Of course, discrimination against you because you are a member of a protected classification is illegal, based upon race, sex, gender, ethnicity, national origin, religion, disability, perceived disability, sexual orientation, gender identity, or expression, etc.
But did you know that it is also illegal to discriminate against you because you are closely associated with someone who is a member of a protected group? It is.
If, for example, you are a Caucasian person married to an African American person, and your job discriminates against you because you married a person of a different ethnicity, you have the right to bring a discrimination claim under New Jersey law. In addition, you have the right to bring a discrimination or retaliation claim under New Jersey Law simply because you are the close relative, friend, supporter or encourager of someone who is protected from discrimination and who claims that they have suffered discrimination.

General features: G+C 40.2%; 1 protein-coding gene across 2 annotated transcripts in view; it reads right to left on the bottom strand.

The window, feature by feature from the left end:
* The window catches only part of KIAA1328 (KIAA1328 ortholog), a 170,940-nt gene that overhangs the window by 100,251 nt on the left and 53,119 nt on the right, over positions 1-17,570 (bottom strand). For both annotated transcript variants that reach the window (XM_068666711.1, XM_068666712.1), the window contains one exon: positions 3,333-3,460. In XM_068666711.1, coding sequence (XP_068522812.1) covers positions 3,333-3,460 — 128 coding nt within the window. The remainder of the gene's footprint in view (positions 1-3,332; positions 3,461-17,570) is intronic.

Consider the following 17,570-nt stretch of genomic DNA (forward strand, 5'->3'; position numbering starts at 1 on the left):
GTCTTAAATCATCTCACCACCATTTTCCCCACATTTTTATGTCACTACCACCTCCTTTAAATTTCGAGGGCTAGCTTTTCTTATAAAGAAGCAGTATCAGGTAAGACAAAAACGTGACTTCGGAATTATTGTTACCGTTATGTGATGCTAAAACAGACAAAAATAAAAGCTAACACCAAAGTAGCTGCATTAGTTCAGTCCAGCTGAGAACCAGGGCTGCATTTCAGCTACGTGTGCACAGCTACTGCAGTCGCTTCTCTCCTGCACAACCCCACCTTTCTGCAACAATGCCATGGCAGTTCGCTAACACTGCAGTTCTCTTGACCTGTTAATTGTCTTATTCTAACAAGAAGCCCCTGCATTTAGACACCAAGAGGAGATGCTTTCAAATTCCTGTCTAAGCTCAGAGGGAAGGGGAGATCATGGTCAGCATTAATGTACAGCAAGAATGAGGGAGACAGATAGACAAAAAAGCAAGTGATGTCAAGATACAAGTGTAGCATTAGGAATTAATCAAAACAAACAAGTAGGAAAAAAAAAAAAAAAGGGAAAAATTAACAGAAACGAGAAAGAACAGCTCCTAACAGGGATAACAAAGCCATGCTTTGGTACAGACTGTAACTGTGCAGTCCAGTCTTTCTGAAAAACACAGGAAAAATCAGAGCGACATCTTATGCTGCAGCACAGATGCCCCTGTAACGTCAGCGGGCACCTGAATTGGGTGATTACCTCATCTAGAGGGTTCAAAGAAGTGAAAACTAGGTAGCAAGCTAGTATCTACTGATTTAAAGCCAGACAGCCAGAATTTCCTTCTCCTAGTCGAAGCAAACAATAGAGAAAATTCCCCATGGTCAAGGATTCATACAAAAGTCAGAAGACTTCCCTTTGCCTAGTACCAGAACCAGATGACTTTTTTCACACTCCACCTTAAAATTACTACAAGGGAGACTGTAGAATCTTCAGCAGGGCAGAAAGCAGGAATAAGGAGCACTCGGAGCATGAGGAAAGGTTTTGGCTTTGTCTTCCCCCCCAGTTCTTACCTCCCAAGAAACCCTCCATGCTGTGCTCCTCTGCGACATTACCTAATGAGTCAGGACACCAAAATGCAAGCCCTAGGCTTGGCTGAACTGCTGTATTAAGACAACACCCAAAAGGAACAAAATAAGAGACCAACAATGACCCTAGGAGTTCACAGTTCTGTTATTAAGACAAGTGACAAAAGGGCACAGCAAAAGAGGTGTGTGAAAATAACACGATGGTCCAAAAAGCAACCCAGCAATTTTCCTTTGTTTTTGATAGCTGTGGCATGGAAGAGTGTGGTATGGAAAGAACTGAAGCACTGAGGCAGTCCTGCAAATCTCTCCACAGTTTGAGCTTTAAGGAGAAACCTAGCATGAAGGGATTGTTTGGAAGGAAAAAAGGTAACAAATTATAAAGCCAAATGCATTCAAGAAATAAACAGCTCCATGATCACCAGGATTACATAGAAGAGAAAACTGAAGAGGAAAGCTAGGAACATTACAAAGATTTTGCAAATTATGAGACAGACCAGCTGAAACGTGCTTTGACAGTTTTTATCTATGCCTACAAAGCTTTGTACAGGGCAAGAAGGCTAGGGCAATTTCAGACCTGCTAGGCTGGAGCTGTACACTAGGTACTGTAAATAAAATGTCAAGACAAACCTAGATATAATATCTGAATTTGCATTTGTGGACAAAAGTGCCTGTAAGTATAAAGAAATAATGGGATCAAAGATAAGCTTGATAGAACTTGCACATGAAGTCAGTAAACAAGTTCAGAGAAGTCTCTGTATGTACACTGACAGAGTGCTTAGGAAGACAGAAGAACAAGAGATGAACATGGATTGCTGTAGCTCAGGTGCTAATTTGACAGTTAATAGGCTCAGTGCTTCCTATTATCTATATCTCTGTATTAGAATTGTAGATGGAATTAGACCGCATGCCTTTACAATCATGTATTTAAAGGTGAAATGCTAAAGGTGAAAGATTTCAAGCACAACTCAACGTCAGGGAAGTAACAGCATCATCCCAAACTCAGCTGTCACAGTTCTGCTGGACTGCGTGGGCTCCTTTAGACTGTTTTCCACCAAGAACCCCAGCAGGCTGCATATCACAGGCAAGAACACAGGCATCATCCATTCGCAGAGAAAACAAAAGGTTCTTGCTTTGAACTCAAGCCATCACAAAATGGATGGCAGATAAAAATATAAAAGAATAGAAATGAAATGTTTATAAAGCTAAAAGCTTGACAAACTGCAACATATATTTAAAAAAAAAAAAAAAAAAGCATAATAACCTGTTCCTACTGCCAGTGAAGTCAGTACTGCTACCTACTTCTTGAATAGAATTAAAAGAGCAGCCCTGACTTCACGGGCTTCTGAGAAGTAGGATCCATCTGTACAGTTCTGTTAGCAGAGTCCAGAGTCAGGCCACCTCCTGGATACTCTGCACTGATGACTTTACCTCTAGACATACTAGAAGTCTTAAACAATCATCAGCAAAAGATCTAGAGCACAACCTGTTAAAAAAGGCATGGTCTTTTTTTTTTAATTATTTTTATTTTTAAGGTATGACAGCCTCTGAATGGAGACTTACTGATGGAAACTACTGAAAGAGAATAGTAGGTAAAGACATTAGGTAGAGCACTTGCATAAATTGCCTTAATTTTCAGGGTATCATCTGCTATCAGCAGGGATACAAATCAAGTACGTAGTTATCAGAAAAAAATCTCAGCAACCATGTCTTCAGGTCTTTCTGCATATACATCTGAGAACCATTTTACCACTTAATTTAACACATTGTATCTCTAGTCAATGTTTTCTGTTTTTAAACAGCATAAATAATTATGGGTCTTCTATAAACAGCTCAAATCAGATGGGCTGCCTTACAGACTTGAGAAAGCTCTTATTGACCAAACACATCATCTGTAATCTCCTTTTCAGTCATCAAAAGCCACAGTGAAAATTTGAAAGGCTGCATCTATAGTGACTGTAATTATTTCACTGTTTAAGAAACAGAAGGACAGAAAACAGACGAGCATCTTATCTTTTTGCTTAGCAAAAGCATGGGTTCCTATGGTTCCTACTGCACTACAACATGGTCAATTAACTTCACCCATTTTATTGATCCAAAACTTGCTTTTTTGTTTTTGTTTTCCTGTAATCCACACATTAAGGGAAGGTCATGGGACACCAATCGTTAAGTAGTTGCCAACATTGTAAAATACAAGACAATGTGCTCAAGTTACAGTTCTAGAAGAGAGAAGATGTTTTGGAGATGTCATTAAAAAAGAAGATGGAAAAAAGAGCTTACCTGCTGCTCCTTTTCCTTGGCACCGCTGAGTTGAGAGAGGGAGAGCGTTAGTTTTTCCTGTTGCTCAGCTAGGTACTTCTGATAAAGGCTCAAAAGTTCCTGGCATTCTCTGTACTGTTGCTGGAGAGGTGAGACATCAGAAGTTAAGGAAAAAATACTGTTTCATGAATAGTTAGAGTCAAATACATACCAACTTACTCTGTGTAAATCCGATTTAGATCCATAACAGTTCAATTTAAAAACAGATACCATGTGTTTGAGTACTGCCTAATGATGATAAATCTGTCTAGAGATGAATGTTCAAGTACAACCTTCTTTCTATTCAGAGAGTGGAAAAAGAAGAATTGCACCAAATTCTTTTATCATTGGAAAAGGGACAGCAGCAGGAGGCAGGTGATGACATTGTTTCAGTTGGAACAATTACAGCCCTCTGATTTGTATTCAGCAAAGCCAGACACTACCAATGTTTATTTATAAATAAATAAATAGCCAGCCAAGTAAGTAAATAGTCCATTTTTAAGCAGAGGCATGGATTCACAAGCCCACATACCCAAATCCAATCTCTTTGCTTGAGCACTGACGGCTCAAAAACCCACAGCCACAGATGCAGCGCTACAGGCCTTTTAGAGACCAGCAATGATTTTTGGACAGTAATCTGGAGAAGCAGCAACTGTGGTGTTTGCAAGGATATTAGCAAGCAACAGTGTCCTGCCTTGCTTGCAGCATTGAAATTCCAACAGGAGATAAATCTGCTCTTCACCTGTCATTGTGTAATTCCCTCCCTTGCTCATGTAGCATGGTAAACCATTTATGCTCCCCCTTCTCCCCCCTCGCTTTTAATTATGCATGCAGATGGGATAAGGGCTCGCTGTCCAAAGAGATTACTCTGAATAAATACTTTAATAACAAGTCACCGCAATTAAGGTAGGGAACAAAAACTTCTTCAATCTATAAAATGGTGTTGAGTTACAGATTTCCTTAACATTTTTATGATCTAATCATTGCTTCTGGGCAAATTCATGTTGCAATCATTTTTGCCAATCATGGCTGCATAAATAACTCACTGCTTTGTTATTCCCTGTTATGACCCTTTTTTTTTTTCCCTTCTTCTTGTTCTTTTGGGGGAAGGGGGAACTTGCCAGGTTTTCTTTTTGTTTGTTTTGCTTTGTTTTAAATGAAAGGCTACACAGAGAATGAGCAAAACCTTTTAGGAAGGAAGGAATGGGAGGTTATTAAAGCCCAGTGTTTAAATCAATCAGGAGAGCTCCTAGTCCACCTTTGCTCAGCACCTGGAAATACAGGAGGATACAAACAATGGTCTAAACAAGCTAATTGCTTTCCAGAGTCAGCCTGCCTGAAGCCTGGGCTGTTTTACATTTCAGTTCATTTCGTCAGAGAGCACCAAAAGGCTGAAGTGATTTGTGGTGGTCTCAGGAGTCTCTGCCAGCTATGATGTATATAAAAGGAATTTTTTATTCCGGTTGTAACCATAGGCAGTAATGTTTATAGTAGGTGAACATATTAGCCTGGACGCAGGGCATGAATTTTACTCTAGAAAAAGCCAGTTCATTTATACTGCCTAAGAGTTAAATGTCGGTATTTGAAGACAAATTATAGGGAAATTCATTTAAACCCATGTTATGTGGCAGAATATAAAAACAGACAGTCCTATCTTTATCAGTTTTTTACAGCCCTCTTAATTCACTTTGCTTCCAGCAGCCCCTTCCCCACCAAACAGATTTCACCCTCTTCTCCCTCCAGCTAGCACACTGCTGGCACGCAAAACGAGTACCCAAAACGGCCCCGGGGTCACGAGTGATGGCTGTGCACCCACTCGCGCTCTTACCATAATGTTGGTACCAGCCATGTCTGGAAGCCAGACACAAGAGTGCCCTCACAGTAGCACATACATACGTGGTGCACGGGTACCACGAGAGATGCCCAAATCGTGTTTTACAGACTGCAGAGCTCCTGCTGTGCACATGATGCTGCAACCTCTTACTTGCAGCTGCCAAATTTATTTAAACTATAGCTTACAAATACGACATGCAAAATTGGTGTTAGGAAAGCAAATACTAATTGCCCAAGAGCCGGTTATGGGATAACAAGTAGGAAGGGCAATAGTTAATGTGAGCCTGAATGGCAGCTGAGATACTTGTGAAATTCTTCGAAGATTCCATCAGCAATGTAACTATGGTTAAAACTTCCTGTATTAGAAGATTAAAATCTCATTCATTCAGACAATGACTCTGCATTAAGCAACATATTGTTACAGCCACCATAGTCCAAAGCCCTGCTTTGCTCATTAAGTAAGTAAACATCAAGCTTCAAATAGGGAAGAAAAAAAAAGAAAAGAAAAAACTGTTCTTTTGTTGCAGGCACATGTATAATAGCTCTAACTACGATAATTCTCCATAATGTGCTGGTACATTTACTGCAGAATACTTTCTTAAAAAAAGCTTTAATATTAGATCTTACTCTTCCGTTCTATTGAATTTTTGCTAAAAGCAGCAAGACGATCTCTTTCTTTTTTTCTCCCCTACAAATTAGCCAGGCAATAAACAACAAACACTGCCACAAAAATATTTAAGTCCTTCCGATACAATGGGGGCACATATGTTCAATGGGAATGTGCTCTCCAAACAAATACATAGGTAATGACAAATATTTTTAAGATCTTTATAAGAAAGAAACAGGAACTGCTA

Being “closely associated” with someone in a protected group is sometimes a fact-sensitive question, since the nature of the relationship, its length and its type is important. But just because you are not yourself a member of a protected group that is being discriminated against, if you are closely associated with someone who is, you may have the right to bring claims under the New Jersey Law Against Discrimination for discrimination, hostile work place and retaliation.